Lionsgate reported earnings for its fiscal 2018 fourth quarter on Thursday that were above Wall Street’s expectations.
The film and TV studio reported earnings of 41 cents per share for the quarter. Adjusted earnings were 25 cents per share, up from 28 cents per share during the same quarter a year ago. Analysts were expecting the company to report a loss of 4 cents per share, according to estimates gathered by Yahoo Finance.
Revenue for the quarter was $1.04 billion, down from the $1.26 billion Lionsgate reported last year, and just above analyst’s forecasted $1.03 billion.
The company said in a release that earnings benefited from the change in U.S. federal corporate tax rates.
“Our strong quarter capped a successful year in which we exceeded our internal and consensus financial expectations with significant contributions across our film, television and Starz platforms,” Lionsgate CEO Jon Feltheimer said in a statement. “We enter fiscal 2019 well positioned to continue growing our worldwide content platform, deepening our key talent relationships, and rolling out Starz as a truly global consumer brand. Today I’m pleased to announce that we’ve taken a major step forward in this initiative by launching STARZPLAY branded channels in the UK and Germany on Amazon Prime Video.”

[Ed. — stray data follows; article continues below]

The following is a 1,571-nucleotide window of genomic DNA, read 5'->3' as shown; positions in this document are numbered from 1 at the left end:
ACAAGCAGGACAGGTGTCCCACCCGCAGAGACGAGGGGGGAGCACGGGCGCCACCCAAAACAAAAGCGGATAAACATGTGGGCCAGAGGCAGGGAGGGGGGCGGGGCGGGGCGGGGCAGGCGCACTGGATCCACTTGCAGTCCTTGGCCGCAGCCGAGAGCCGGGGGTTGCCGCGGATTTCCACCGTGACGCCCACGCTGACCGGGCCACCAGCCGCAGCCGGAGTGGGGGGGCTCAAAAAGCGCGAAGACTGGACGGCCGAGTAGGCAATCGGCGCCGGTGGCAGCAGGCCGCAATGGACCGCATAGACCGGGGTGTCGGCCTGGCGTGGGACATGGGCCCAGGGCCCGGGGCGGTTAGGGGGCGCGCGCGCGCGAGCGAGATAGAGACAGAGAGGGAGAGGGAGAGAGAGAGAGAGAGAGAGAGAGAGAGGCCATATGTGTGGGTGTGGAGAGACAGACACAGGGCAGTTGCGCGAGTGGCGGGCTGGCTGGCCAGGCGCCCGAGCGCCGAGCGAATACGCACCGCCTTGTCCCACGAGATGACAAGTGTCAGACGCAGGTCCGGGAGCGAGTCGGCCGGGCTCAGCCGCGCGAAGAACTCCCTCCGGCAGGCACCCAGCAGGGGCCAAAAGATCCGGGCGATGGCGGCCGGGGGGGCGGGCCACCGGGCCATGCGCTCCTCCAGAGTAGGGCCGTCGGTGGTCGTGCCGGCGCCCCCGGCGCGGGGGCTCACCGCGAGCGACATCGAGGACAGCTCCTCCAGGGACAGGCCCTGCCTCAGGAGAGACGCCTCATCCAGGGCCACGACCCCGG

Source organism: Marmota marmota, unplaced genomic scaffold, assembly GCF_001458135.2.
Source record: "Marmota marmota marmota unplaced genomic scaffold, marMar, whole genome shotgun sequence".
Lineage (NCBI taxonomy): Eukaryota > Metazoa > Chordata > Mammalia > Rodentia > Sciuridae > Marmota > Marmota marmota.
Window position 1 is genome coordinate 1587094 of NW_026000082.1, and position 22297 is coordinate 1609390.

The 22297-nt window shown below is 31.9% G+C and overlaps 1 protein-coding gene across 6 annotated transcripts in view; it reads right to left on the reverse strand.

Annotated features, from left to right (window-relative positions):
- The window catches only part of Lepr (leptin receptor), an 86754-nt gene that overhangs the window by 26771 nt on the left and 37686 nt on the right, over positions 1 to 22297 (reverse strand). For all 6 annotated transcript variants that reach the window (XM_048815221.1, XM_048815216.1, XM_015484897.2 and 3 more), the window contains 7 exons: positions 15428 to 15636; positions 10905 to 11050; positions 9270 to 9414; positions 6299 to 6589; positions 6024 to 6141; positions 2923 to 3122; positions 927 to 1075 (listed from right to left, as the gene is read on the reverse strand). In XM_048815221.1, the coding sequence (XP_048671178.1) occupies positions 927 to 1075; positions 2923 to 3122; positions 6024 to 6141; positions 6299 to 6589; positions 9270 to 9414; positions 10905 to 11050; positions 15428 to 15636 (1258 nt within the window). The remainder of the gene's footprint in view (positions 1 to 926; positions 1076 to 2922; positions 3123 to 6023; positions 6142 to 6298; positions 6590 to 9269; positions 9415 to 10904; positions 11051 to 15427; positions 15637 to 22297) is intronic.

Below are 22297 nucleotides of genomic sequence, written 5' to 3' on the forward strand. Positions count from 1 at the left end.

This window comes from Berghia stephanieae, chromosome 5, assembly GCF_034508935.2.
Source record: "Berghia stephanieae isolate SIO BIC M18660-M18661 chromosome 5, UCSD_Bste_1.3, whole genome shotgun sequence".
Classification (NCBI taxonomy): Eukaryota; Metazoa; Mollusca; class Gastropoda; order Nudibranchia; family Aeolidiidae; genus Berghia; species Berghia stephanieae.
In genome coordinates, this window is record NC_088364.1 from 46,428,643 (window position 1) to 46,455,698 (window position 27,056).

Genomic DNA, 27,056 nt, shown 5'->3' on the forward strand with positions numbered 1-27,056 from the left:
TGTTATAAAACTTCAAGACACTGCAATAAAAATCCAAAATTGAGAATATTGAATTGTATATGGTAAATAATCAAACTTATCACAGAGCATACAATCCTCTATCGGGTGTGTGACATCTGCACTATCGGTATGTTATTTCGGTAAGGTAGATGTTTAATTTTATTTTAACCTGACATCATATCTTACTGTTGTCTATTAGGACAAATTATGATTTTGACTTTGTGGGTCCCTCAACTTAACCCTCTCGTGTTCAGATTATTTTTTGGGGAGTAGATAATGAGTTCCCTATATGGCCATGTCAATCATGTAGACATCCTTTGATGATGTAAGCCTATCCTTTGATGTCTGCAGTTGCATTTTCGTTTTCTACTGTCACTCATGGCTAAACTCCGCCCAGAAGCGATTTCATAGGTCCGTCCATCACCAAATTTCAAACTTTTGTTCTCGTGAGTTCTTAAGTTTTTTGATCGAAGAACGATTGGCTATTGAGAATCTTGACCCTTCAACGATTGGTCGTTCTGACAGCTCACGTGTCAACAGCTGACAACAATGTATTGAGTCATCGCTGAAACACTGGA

During the company’s earnings call Feltheimer said Lionsgate plans to roll the channel out to 15 more territories in the next 3 years.
Starz will also arrive on YouTube TV next month and on Hulu in October. Lionsgate is planning to invest heavily in Starz during its fiscal 2019, as well as its film division.
Lionsgate’s media networks saw revenue increase 5 percent to $1.53 billion due to strong over-the-top growth. The company said OTT subscribers, including Starz, increased 101 percent increase during the fiscal year.
Revenue for Lionsgate’s film division fell to $424.9 million in the quarter, compared with $654.0 million during the year-earlier period.
The entertainment company said film revenue dropped 11 percent in the full fiscal 2018 due to a smaller theatrical slate and tough comparisons considering last year included the Oscar-nominated hit “La La Land.”
TV production revenue for the year fell to $805 million, compared with $843 million in the prior year.